Jessie Dagg is no stranger to working hard to accomplish her goals. The petite, blonde, blue-eyed 20-something left school in Year 10 to chase her dream of becoming an award- winning chef.
We asked Jessie what it takes to live your dream.
Her answer? Hard work!
Leaving school early
Jessie had never liked school and spent her days there feeling miserable until her Home Economics teacher suggested she leave school early for TAFE, to study for a certificate in hospitality.
After getting the all-clear from her parents, Jessie took the leap. Her dad had also left school early to learn a trade, although her mum took some convincing. Their only condition was that she get a full-time job.
“It was definitely daunting... but I’m glad that I did it. I’d never change it for the world,” Jessie said.
Jessie made sure she set goals and worked hard to achieve them, not wanting to sit on the couch all day.
“Before you leave school you need to have a rough idea of what you want to do – set yourself some goals,” she said.
Jessie was an apprentice chef for three years. She worked in a variety of cafés and restaurants, learning as much as she could.
Jessie entered her first competition after she saw an ad in a magazine. She said her results from that competition are not worth mentioning, but it was a good lesson in what the judges look for.
Then a teacher at TAFE told her about Worldskills, an international organisation that creates competitions to showcase the talents of young people in vocational education.
She won a Gold Medal at the 2011 Regional Worldskills Competition and a Bronze Medal at the 2012 National Worldskills Competition. After this Jessie travelled with Worldskills from Germany to France to Shanghai, competing and cooking across the world!
“Competitions were brutal, but I loved them,” she says.
Competitions meant hours of practice and scrutiny of everything from her cooking techniques to cleanliness and recycling.
Highs and Lows of working in the hospitality industry
Along with the travel and glory, being an award-winning chef can be pretty tough too. Jessie said she often worked 18-hour days.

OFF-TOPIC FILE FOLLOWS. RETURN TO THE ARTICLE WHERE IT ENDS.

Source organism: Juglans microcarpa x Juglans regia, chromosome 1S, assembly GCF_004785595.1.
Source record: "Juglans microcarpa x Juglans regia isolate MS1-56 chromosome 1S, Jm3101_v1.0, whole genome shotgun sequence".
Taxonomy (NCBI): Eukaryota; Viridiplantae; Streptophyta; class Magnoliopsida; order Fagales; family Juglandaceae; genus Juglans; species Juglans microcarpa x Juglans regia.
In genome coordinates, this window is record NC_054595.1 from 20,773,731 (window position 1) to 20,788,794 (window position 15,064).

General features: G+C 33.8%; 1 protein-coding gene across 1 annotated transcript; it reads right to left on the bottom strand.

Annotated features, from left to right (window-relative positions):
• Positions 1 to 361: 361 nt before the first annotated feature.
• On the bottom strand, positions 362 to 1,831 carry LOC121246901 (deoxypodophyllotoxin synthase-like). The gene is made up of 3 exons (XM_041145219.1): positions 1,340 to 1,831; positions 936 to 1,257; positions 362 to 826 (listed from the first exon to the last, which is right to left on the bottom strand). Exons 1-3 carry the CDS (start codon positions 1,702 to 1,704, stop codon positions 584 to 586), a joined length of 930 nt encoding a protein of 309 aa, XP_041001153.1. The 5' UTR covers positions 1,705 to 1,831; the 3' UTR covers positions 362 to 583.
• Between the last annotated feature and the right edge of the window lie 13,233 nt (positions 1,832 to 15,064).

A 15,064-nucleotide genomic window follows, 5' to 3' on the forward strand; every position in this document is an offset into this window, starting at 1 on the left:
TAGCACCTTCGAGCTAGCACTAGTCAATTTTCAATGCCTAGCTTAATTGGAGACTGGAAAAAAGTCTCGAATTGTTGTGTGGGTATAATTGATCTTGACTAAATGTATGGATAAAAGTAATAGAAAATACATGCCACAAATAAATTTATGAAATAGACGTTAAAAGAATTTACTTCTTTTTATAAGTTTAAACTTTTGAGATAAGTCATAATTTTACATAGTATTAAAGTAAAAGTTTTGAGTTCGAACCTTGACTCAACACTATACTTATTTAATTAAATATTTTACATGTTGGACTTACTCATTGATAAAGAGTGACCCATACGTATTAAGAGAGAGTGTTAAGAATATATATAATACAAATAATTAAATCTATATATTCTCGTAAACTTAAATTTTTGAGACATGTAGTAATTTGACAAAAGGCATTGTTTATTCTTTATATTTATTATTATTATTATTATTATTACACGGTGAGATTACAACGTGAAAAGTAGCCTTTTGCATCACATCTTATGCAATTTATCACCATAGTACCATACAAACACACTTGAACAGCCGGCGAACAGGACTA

“When you get home you still can’t sleep for hours because your mind is racing and your feet are aching,” she said.
And while she loves being a chef, Jessie didn’t want to fall into the partying stereotype that often comes with the territory.
“You’re a night owl because of the hours you work. [People] drink a lot of Red Bull, a lot of alcohol.
“It’s very hard to not be part of that crowd. It was a good thing I was only 16 or 17 at the time - so I had an excuse to not go into that scene,” she said.
While delighting customers is the aim of the game, sometimes that can be another challenge.
“The customer is always right. It’s as simple as that. Even if they’re not right, they’re right! Even if it makes you a little angry, or a lot angry, you just have to please them,” she said.
How does she think the industry has left its mark?
“The long hours and the tough mentality… I think it changed me a lot. I’m a bit of a harder person. I would say I’m definitely stronger, but I think I put up a bit of a hard front, and that’s really hard to break down,” she said.
Jessie has had to learn to really believe in herself, and stand up for herself in a male-dominated trade.
“I’m just as capable, if not more capable, than some of the boys. I’ve learned to go with the flow a lot better, but that wasn’t easy for me,” she says.
Dream-chasing tips and tricks
After the competitions and travel, Jessie’s health suffered and she was forced to take a break from her career, but she looks forward to getting stuck in again one day.
“On Sundays I always try to have a couple of hours in the kitchen. It’s like a stress-release for me. Even when I was cheffing I would still cook for myself. I can kinda just do my thing and don’t have to worry about anything else for a while.”
Jessie’s advice for dream-chasers?
“Being scared and unsure is a good thing. You can never be 100% sure of anything you do in life. There are always going to be pros and cons, but if you want something so badly, you won’t let anything get in your way.”
“Work hard. You’re probably going to get knocked down a lot, but get back up and prove the doubters wrong. Be confident in your ability. Try to find people in your life who are going to support you, no matter what you do.”
And her advice on cooking?
“Sharp knives are very important. If you don’t have them it makes your day very long!”
And we couldn’t let Jessie get away without finding out what her favourite breakfast food is - mushrooms, avocado, poached or scrambled eggs, bacon and sourdough! Yep, we’ll have what she’s having!
by Brooke Duncan
Photos courtesy of WorldSkills Australia.